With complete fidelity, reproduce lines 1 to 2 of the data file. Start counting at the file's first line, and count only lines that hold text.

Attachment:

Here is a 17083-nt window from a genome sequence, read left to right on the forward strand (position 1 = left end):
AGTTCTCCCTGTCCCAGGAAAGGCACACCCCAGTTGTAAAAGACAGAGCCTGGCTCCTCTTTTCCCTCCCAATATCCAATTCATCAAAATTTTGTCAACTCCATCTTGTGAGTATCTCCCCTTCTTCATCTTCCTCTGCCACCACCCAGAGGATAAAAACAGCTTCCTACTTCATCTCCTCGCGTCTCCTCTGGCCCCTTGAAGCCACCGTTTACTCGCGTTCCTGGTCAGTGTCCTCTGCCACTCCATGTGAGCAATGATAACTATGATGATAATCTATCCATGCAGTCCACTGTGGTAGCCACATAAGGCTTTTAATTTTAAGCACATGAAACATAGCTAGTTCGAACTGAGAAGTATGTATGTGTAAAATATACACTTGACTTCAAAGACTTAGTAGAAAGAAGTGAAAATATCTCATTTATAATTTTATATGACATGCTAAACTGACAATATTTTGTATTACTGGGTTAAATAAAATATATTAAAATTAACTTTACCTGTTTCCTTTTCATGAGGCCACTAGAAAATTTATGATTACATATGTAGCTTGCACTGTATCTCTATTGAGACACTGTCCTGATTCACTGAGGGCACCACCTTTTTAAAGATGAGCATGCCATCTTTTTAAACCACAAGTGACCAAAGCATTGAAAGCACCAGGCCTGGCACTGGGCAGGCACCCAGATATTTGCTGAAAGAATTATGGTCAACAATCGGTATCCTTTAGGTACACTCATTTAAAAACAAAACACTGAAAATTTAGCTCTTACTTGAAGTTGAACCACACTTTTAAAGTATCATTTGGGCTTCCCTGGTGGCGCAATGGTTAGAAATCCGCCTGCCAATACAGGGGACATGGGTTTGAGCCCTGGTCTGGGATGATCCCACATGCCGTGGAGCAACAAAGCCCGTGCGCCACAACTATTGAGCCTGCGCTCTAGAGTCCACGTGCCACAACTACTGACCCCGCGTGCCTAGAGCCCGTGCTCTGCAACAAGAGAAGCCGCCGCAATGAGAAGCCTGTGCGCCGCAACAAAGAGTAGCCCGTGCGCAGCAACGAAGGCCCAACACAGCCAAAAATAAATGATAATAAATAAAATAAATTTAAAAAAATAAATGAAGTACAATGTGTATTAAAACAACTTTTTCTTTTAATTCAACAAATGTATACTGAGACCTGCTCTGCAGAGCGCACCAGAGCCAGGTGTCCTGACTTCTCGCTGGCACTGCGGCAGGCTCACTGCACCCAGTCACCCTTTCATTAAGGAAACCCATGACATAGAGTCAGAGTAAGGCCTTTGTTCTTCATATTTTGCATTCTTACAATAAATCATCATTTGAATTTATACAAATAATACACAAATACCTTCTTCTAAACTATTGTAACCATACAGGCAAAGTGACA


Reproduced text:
Here is a 17083-nt window from a genome sequence, read left to right on the forward strand (position 1 = left end):
AGTTCTCCCTGTCCCAGGAAAGGCACACCCCAGTTGTAAAAGACAGAGCCTGGCTCCTCTTTTCCCTCCCAATATCCAATTCATCAAAATTTTGTCAACTCCATCTTGTGAGTATCTCCCCTTCTTCATCTTCCTCTGCCACCACCCAGAGGATAAAAACAGCTTCCTACTTCATCTCCTCGCGTCTCCTCTGGCCCCTTGAAGCCACCGTTTACTCGCGTTCCTGGTCAGTGTCCTCTGCCACTCCATGTGAGCAATGATAACTATGATGATAATCTATCCATGCAGTCCACTGTGGTAGCCACATAAGGCTTTTAATTTTAAGCACATGAAACATAGCTAGTTCGAACTGAGAAGTATGTATGTGTAAAATATACACTTGACTTCAAAGACTTAGTAGAAAGAAGTGAAAATATCTCATTTATAATTTTATATGACATGCTAAACTGACAATATTTTGTATTACTGGGTTAAATAAAATATATTAAAATTAACTTTACCTGTTTCCTTTTCATGAGGCCACTAGAAAATTTATGATTACATATGTAGCTTGCACTGTATCTCTATTGAGACACTGTCCTGATTCACTGAGGGCACCACCTTTTTAAAGATGAGCATGCCATCTTTTTAAACCACAAGTGACCAAAGCATTGAAAGCACCAGGCCTGGCACTGGGCAGGCACCCAGATATTTGCTGAAAGAATTATGGTCAACAATCGGTATCCTTTAGGTACACTCATTTAAAAACAAAACACTGAAAATTTAGCTCTTACTTGAAGTTGAACCACACTTTTAAAGTATCATTTGGGCTTCCCTGGTGGCGCAATGGTTAGAAATCCGCCTGCCAATACAGGGGACATGGGTTTGAGCCCTGGTCTGGGATGATCCCACATGCCGTGGAGCAACAAAGCCCGTGCGCCACAACTATTGAGCCTGCGCTCTAGAGTCCACGTGCCACAACTACTGACCCCGCGTGCCTAGAGCCCGTGCTCTGCAACAAGAGAAGCCGCCGCAATGAGAAGCCTGTGCGCCGCAACAAAGAGTAGCCCGTGCGCAGCAACGAAGGCCCAACACAGCCAAAAATAAATGATAATAAATAAAATAAATTTAAAAAAATAAATGAAGTACAATGTGTATTAAAACAACTTTTTCTTTTAATTCAACAAATGTATACTGAGACCTGCTCTGCAGAGCGCACCAGAGCCAGGTGTCCTGACTTCTCGCTGGCACTGCGGCAGGCTCACTGCACCCAGTCACCCTTTCATTAAGGAAACCCATGACATAGAGTCAGAGTAAGGCCTTTGTTCTTCATATTTTGCATTCTTACAATAAATCATCATTTGAATTTATACAAATAATACACAAATACCTTCTTCTAAACTATTGTAACCATACAGGCAAAGTGACA